Notes from RIL results

Several trends are worth noting when we examine the Q1, 2019-20 numbers for Reliance Industries (RIL). Retail plus digital together contributed over 22 per cent of revenues for the giant flagship of the Mukesh Ambani group. Fast growth in these two segments compensated for stagnation in the core petrochemicals and refining segments.

Jio’s synergies with Reliance Retail makes it a unique online-offline play. The telecom subsidiary is now the largest telco in terms of subscriber base. But it may have dropped behind Airtel in terms of Average Revenue Per User (ARPU).

The telecom sector was disappointed by the Budget and by 5G policy. The industry wanted infrastructure status in the Budget. This would mean duty waivers for imports. Instead, customs duty on optic fibre has been hiked. The industry also wanted clarity on service tax chargeable on recharge coupons and it is lobbying for reduction of GST on tariffs, from 18 per cent to 12 per cent. It was also lobbying for a reduction in base prices for the 5G spectrum due for auction this year. None of this has materialised.

Reliance Jio and Vodafone Idea have declared results so far among the telecom service providers. Jio had 331.3 million subscribers by end-June 2019, and Vodafone Idea had 320 million subscribers. While Airtel’s June numbers are not available yet, it had 320.38 million users at the end of May. 

Jio’s ARPU of Rs 122 in Q1, 2019-20 was lower than its ARPU of Rs 126 in January-March 2019 and lower than Rs 130 in October-December 2018.  ARPU has declined continuously since the Oct-Dec 2017 peak of Rs 154.  VIL improved respective ARPUs across October-December 2018 through April-June 2019, from lower bases. In January-March 2019, Airtel had an ARPU of Rs 123 while VIL had ARPU of Rs 108 in June quarter. Airtel’s ARPU may have overtaken Jio in Q1, 2019-20.

Jio’s net profit climbed 46 per cent year-on-year to Rs 891 crore, beating consensus estimates of Rs 800 crore. The revenue at Rs 11,679 crore grew 5 per cent sequentially over Q4, 2018-19. But analysts have drawn attention to a boost in profits from adopting the new Ind-AS 116 accounting standard. Ind-AS 116 allows companies to recognise tower leases as assets in the balance sheet. So the lease rental payout can be shown as depreciation, pushing up Ebitda. Jio also had lower net interconnect payouts (a natural consequence of larger subscriber base) and lower employee costs.  

The RIL petrochemicals segment is down, in both volumes and profitability. Refining has seen some volume growth. But the Gross Refining Margin (GRM) is the lowest in 18 quarters, and GRM has now fallen for eight successive quarters. GRM varies inversely with crude prices; lower crude costs lead to higher GRM. Crude prices were 6-7 per cent higher during April-June 2019, compared to January-March 2019. As demand was also flat, RIL’s refining and petrochem segments had a tough time.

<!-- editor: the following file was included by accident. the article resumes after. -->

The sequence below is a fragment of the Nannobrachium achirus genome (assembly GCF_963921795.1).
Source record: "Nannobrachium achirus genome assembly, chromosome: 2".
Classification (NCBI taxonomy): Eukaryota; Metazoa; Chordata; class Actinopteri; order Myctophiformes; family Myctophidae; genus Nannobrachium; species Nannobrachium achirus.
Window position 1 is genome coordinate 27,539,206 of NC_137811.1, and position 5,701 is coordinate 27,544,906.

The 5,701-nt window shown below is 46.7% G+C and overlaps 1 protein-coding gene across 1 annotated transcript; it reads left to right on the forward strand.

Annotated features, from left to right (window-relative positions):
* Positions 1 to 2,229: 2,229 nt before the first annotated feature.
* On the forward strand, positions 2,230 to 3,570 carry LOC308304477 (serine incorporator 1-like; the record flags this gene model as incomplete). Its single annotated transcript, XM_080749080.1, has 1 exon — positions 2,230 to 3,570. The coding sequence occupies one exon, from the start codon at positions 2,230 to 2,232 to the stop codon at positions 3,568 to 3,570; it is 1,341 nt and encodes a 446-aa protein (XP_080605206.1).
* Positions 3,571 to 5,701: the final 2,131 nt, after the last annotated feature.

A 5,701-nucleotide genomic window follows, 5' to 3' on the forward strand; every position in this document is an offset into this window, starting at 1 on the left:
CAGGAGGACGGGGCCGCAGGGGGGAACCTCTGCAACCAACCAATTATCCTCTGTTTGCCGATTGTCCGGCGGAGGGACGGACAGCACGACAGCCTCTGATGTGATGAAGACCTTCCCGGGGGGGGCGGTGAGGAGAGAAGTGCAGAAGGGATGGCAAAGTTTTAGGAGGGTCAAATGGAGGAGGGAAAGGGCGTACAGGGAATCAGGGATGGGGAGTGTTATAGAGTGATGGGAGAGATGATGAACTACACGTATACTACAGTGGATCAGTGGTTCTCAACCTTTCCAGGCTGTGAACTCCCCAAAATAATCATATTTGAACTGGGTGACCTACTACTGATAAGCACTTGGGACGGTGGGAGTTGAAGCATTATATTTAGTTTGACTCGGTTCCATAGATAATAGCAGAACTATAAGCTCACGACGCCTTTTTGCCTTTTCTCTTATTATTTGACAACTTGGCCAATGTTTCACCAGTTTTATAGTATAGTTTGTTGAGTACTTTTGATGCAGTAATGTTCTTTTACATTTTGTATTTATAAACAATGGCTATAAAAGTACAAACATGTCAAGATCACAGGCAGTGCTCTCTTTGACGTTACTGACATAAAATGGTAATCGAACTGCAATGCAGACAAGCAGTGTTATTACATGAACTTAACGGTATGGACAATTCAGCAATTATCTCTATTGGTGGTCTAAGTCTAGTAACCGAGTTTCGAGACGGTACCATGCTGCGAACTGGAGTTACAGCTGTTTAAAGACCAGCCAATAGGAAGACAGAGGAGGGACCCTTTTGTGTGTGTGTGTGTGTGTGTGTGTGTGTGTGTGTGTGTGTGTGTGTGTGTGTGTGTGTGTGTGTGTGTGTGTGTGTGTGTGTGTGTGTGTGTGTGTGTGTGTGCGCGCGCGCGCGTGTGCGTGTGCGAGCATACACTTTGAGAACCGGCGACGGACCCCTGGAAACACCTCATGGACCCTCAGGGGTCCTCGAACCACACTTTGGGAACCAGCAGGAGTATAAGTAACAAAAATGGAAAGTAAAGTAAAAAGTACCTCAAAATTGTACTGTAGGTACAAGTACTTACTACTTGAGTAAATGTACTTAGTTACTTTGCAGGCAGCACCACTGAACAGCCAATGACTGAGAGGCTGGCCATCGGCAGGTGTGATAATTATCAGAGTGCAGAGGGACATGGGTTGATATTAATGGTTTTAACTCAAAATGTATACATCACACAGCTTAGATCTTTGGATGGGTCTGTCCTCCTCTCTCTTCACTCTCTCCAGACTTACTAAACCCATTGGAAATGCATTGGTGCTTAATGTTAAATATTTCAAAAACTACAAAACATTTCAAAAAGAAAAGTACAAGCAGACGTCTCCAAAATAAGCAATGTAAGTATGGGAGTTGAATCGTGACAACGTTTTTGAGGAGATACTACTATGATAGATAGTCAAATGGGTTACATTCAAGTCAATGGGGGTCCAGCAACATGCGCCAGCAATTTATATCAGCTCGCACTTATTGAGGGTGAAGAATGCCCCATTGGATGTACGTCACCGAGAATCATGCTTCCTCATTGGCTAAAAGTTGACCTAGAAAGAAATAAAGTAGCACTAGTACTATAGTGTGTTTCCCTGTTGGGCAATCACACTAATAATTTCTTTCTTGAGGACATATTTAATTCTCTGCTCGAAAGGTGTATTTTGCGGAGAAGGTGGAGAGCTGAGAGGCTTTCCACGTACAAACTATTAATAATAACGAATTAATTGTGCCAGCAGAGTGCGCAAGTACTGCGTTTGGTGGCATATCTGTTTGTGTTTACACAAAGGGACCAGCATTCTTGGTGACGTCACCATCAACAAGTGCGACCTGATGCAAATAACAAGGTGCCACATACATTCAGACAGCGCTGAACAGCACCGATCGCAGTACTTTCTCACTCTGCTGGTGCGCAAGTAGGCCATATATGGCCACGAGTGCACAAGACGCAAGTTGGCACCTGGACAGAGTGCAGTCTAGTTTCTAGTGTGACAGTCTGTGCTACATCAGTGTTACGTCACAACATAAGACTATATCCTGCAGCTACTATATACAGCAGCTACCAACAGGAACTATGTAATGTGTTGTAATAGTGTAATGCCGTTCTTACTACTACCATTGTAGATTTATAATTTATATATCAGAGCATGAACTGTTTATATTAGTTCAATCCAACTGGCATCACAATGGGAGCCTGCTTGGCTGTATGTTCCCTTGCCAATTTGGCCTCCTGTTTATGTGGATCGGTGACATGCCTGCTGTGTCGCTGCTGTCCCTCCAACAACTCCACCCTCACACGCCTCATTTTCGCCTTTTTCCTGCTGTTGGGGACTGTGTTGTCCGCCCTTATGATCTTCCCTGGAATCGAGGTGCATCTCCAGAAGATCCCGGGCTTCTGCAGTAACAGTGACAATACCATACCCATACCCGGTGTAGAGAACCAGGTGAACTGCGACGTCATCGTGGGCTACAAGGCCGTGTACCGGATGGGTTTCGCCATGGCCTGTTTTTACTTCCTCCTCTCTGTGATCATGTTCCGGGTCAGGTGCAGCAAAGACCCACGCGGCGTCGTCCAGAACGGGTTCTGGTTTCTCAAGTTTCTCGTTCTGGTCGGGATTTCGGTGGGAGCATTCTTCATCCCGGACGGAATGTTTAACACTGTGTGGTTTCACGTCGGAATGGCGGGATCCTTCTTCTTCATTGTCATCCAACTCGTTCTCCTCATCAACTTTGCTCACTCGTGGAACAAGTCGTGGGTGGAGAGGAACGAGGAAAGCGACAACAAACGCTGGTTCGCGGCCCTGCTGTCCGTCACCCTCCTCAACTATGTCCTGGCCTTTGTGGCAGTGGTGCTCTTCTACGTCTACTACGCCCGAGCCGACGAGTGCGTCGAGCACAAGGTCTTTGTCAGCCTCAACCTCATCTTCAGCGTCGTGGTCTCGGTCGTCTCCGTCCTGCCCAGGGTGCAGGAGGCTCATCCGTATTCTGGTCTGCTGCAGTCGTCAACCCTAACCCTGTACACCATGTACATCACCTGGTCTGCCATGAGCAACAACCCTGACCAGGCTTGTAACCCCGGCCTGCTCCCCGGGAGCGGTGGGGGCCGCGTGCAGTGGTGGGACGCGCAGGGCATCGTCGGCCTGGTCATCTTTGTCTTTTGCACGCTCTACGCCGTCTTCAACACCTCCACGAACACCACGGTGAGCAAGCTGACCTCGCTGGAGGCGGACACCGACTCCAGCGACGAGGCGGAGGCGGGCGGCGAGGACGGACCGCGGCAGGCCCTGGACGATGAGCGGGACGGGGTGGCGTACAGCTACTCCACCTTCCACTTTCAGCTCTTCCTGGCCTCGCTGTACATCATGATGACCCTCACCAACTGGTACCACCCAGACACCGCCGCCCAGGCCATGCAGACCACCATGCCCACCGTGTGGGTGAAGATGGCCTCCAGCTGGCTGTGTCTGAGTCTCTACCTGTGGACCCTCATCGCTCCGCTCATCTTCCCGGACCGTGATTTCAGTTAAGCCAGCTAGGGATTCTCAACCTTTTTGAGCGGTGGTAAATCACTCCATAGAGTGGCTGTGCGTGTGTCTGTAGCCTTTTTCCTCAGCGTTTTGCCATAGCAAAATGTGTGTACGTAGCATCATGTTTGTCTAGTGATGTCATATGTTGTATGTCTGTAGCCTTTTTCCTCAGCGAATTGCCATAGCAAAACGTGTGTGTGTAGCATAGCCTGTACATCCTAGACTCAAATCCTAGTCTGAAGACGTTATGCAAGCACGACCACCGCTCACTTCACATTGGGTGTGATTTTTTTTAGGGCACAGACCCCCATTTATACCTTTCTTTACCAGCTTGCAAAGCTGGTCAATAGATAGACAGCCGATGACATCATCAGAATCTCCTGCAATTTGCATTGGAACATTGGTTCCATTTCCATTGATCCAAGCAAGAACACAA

The telecom market is near saturation. Lack of policy change implies debt servicing pressures remain high. VIL’s results indicate downtrading by customers to cheaper plans with its revenue falling below Jio’s. However, we can’t make a judgement call until Airtel releases Q1 results. VIL and Airtel have both pursued a strategy of shedding low ARPU users, and focused on converting voice-only 2G users to data plans. It is a strategy born of desperation. But it may have worked in boosting ARPUs for both, although it has allowed Jio to gain subscriber market share while reducing ARPU.

Refining and petrochem are commodity businesses. We may safely assume the GRM trends will be similar for RIL and for PSUs in the refining-marketing business. RIL has more efficient refineries (and crackers) than BPCL, HPCL and Indian Oil but GRMs will trend in the same direction. RIL also has more flexibility in terms of exports.

If RIL’s refining segment had a tough quarter, the results of the PSUs would certainly be worse. They can’t export, and they have the additional problem of coping with an owner more intent on dividend extraction, than on maintaining profitability. The market response to RIL’s results has been negative. The stock price has fallen and most brokerages have cut price targets.

The PSUs could get hit even harder by disappointed investors. Balanced against this, global crude prices could settle lower if the Iran-US confrontation eases off. That could mean a GRM bounce even if demand remains flat.

 




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